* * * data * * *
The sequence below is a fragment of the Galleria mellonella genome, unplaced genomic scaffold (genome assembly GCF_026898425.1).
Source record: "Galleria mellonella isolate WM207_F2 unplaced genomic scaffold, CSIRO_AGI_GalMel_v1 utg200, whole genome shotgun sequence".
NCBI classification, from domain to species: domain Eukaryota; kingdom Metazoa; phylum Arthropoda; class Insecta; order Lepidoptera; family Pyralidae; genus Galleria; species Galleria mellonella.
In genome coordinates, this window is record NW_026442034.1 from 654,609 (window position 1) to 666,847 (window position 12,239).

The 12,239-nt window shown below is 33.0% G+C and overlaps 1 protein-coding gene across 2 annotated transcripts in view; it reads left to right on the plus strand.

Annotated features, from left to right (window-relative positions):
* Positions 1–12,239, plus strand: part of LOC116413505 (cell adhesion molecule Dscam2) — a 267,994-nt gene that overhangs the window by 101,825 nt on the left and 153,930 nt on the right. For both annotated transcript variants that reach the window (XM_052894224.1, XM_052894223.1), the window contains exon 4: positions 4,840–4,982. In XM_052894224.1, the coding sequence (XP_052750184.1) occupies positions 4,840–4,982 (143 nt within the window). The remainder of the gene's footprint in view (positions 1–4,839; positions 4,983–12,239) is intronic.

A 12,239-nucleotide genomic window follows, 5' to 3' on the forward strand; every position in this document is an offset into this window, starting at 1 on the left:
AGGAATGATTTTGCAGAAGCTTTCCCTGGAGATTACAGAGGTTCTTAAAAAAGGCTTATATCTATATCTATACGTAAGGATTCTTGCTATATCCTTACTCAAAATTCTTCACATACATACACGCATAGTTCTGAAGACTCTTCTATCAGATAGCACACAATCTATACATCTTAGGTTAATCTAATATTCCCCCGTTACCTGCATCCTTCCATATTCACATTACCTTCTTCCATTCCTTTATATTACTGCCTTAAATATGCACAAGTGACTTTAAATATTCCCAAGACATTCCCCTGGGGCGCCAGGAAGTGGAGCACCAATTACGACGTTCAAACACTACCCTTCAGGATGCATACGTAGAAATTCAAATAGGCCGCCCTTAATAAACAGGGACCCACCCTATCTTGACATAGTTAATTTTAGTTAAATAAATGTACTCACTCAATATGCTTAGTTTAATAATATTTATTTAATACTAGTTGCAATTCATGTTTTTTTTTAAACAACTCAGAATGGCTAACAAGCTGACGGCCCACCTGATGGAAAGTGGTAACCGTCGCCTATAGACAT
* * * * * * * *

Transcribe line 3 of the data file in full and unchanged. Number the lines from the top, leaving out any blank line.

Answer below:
NCBI classification, from domain to species: domain Eukaryota; kingdom Metazoa; phylum Arthropoda; class Insecta; order Lepidoptera; family Pyralidae; genus Galleria; species Galleria mellonella.